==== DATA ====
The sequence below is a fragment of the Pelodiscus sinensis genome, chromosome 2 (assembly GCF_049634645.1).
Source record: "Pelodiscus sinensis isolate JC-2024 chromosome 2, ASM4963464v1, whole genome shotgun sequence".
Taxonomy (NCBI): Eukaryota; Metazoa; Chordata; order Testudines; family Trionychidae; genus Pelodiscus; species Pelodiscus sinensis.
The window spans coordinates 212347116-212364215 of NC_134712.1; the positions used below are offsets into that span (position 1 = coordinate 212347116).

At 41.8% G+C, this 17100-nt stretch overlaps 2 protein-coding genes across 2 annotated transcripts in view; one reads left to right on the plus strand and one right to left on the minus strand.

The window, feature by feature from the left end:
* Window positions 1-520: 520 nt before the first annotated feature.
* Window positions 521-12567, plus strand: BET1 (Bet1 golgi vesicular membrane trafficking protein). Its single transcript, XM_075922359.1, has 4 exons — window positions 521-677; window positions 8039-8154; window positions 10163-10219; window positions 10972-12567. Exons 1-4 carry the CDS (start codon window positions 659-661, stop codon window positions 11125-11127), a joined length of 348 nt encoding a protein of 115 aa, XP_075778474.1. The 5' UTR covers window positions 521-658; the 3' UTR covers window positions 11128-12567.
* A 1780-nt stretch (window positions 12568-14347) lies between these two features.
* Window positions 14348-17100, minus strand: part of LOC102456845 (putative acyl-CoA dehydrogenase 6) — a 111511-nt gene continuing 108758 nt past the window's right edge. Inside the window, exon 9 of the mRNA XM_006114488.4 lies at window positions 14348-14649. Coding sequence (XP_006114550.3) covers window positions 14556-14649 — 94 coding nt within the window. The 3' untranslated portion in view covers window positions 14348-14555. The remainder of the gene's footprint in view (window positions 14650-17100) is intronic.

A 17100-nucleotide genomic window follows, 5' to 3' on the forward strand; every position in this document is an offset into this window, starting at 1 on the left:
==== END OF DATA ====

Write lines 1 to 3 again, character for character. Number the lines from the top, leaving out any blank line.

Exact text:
The sequence below is a fragment of the Pelodiscus sinensis genome, chromosome 2 (assembly GCF_049634645.1).
Source record: "Pelodiscus sinensis isolate JC-2024 chromosome 2, ASM4963464v1, whole genome shotgun sequence".
Taxonomy (NCBI): Eukaryota; Metazoa; Chordata; order Testudines; family Trionychidae; genus Pelodiscus; species Pelodiscus sinensis.